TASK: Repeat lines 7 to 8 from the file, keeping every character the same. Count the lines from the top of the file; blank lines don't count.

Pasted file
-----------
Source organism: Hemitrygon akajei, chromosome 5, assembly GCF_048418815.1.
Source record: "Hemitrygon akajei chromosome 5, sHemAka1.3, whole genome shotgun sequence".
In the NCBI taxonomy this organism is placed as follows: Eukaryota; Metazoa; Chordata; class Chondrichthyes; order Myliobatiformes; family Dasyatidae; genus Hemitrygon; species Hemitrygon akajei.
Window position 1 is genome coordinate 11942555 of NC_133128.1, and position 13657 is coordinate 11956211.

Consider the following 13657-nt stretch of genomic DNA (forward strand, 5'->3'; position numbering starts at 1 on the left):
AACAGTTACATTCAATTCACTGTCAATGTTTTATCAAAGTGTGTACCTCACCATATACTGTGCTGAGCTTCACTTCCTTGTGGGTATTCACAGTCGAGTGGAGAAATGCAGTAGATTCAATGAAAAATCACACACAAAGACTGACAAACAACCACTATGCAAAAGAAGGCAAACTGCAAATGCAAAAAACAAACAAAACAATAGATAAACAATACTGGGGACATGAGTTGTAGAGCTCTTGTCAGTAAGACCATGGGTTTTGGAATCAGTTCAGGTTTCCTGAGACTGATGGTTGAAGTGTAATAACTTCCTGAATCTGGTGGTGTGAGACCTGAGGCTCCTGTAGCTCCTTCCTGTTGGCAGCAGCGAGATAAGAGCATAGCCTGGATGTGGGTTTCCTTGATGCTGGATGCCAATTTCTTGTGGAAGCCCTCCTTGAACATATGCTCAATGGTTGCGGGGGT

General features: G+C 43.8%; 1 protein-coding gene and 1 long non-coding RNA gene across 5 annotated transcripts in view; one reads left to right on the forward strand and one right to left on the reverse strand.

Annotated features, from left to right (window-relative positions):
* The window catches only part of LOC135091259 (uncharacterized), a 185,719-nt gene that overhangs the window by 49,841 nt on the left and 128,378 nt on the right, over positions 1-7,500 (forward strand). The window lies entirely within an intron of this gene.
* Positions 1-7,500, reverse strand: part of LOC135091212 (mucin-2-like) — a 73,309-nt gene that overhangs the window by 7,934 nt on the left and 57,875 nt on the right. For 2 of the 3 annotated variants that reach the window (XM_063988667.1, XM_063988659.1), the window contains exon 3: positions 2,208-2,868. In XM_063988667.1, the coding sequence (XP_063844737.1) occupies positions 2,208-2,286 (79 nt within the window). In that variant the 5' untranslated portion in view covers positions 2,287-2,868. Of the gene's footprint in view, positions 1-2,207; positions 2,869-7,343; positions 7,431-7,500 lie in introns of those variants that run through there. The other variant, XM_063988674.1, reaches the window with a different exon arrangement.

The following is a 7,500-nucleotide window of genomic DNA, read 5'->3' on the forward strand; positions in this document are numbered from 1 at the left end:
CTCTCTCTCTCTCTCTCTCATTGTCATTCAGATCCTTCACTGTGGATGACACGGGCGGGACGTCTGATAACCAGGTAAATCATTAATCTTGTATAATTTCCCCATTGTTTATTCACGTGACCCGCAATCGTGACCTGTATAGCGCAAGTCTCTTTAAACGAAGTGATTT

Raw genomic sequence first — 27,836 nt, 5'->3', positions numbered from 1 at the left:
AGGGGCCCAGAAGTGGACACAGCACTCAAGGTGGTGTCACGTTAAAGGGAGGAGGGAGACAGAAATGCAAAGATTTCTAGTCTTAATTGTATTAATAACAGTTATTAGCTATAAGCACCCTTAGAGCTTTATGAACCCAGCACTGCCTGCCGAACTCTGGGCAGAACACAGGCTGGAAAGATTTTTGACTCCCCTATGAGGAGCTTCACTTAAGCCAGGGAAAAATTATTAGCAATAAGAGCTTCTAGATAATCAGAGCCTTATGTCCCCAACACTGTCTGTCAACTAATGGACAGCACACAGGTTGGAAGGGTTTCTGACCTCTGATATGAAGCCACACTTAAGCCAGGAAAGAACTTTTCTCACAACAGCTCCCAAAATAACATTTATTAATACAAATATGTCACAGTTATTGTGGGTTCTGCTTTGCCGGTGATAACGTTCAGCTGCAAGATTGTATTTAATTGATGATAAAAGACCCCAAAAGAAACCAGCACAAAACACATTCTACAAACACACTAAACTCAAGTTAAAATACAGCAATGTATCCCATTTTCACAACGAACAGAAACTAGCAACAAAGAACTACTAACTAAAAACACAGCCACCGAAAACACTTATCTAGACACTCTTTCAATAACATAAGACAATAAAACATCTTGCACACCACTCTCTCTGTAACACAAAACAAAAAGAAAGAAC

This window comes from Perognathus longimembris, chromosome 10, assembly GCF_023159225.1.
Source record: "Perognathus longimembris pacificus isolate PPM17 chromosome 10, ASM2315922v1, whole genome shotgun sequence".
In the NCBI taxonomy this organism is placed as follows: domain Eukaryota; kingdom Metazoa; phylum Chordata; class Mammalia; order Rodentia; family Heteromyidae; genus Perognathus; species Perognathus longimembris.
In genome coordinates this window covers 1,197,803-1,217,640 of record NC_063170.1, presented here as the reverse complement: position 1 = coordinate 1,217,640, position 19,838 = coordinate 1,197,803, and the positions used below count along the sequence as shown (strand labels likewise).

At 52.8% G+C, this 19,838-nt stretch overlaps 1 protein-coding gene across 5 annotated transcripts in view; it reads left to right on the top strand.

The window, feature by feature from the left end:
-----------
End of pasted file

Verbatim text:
General features: G+C 43.8%; 1 protein-coding gene and 1 long non-coding RNA gene across 5 annotated transcripts in view; one reads left to right on the forward strand and one right to left on the reverse strand.

Annotated features, from left to right (window-relative positions):